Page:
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Old 10-27-2013, 09:35 AM   #21
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I really don't understand why you can't have the registry and startup sections locked on your computer in such a way that it requires a password before files can be written or changed there.

All of these viruses put stuff in the registry and startup sections.

Maybe this would be a good business product?
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Old 10-27-2013, 02:55 PM   #22
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Originally Posted by rbmrtn View Post
Sounds a lot like the FBI moneypack virus. Cleaning one today for a friend.
I've used Norton Power Eraser to get rid of the moneypack virus a couple of times.
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Old 11-17-2013, 12:36 PM   #23
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Does the computer get infected automatically if you click on an email link or you have to run and install the exe program? I delete anything with an unknown exe program, but if the computer get infected just by calling up the email, it is much trickier to avoid infection.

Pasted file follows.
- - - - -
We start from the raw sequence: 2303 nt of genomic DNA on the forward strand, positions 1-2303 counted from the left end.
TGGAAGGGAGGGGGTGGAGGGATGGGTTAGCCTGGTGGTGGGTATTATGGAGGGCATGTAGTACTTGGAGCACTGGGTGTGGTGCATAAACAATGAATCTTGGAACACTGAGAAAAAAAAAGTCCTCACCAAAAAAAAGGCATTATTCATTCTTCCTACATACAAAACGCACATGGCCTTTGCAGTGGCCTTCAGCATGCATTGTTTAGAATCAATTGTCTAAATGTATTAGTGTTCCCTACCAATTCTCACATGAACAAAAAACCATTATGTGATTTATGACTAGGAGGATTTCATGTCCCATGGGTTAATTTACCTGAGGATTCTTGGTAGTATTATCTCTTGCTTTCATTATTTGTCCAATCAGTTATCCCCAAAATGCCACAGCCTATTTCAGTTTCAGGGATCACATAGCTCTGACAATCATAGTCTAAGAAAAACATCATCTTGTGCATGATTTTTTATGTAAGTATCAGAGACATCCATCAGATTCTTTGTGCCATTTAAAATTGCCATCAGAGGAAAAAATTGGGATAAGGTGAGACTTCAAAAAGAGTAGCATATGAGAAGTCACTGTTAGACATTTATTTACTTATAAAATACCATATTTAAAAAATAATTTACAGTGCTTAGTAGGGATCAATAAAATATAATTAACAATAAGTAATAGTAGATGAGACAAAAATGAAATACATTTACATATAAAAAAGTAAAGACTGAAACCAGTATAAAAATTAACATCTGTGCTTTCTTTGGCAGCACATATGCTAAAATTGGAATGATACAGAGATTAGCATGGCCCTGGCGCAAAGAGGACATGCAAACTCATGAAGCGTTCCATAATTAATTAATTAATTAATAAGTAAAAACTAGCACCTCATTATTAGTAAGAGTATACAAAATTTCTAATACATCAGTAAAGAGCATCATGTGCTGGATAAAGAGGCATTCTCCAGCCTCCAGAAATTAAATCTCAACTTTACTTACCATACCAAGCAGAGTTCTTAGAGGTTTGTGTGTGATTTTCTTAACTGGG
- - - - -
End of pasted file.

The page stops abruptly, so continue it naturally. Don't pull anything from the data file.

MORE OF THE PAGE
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Old 11-17-2013, 02:08 PM   #24
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Well, believe or not, at least there is customer service from the crooks :

Quote:
Within the past few days, the criminal gang behind CryptoLocker created a site for people who need help making their required extortion payments.


Source: CryptoLocker
"These guys have some big cojones," said security expert Brian Krebs, who writes the KrebsOnSecurity blog.

The CryptoLocker Decryption Service enables victims to check the status of their "order" (the ransom payment) and complete the transaction. Yes, you are reading this correctly!
CryptoLocker crooks launch 'customer service' site
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Old 11-17-2013, 02:23 PM   #25
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My solution to any malware attack is to keep a regularly updated clone of my hard drive.
No matter what happens to my computer, I can have a fresh drive in just a few minutes. Problem solved.
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Old 11-17-2013, 02:33 PM   #26
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Does the computer get infected automatically if you click on an email link or you have to run and install the exe program? I delete anything with an unknown exe program, but if the computer get infected just by calling up the email, it is much trickier to avoid infection.
You have to click on the attachment, which in this scam looks like a pdf file as they name it xxxx.pdf, but it is actually xxxx.pdf.exe. (Windows hides all file extensions but allows file names to contain periods)
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Old 11-17-2013, 02:45 PM   #27
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My solution to any malware attack is to keep a regularly updated clone of my hard drive.
No matter what happens to my computer, I can have a fresh drive in just a few minutes. Problem solved.